Maintaining a well-diversified portfolio is important to successful investing, and passive investing via indexing is an excellent way to achieve diversification. Index funds spread risk broadly in holding all, or a representative sample of the securities in their target benchmarks. Index funds track a target benchmark or index rather than seeking winners, so they avoid constantly buying and selling securities. As a result, they have lower fees and operating expenses than actively managed funds. An index fund offers simplicity as an easy way to invest in a chosen market because it seeks to track an index. There is no need to select and monitor individual managers, or chose among investment themes.

However, passive investing is subject to total market risk. Index funds track the entire market, so when the overall stock market or bond prices fall, so do index funds. Another risk is the lack of flexibility. Index fund managers usually are prohibited from using defensive measures such as reducing a position in shares, even if the manager thinks share prices will decline. Passively managed index funds face performance constraints as they are designed to provide returns that closely track their benchmark index, rather than seek outperformance. They rarely beat the return on the index, and usually return slightly less due to fund operating costs.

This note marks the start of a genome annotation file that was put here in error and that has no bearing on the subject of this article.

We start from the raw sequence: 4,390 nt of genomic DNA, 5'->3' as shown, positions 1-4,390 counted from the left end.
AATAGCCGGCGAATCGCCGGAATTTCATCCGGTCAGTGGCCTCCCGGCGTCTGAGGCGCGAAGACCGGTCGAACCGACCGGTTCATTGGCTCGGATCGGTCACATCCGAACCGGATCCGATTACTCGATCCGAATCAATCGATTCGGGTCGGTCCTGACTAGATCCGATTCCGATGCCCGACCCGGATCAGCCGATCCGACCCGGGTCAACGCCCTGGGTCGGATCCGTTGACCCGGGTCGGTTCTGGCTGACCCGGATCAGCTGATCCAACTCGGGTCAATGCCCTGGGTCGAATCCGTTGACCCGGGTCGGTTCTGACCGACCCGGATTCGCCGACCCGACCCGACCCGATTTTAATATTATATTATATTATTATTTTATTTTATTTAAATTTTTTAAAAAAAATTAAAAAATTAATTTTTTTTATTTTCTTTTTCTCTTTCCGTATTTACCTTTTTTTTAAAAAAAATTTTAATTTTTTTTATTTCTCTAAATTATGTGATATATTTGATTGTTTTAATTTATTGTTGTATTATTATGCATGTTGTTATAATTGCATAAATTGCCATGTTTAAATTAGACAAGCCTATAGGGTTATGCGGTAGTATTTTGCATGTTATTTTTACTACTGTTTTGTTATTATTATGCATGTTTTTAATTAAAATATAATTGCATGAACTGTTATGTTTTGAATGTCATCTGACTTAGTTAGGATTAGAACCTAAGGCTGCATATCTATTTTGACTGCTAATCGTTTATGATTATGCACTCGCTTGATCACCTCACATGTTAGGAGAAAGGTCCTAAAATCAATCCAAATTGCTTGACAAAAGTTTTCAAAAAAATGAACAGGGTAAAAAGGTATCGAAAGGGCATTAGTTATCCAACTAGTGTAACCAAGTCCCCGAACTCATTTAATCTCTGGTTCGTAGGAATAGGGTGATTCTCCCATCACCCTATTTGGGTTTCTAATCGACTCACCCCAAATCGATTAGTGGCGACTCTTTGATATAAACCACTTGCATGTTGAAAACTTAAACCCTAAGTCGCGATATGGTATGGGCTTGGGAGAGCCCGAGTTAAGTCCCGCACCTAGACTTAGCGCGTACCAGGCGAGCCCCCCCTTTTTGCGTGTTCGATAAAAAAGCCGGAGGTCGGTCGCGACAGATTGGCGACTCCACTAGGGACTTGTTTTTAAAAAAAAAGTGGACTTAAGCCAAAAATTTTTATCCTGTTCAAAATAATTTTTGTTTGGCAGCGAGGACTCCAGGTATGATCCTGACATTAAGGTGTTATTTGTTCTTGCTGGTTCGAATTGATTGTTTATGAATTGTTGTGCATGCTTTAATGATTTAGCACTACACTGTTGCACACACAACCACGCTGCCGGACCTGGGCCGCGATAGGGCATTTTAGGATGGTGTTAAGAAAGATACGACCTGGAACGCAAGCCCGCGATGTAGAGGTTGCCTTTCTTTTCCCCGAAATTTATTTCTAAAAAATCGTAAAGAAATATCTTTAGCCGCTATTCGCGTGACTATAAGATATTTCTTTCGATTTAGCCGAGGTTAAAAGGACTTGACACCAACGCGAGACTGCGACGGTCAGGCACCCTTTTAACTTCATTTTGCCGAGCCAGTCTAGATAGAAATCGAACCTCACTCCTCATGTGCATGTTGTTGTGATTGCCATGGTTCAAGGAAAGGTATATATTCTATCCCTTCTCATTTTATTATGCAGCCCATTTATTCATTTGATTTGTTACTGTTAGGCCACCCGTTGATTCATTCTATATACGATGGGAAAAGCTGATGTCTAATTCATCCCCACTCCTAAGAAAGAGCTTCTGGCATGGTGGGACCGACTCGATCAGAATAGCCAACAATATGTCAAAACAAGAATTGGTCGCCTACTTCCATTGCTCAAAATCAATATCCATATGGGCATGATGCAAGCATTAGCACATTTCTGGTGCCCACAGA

Some of the key benefits of passive investing are:

  • Ultra-low fees: There's nobody picking stocks, so oversight is much less expensive. Passive funds follow the index they use as their benchmark.
  • Transparency: It's always clear which assets are in an index fund.
  • Tax efficiency: Their buy-and-hold strategy doesn't typically result in a massive capital gains tax for the year.
  • Simplicity: Owning an index, or group of indices is far easier to implement and comprehend than a dynamic strategy that requires constant research and adjustment.

Proponents of active investing would say that passive strategies have these weaknesses:

  • Too limited: Passive funds are limited to a specific index or predetermined set of investments with little to no variance; thus, investors are locked into those holdings, no matter what happens in the market.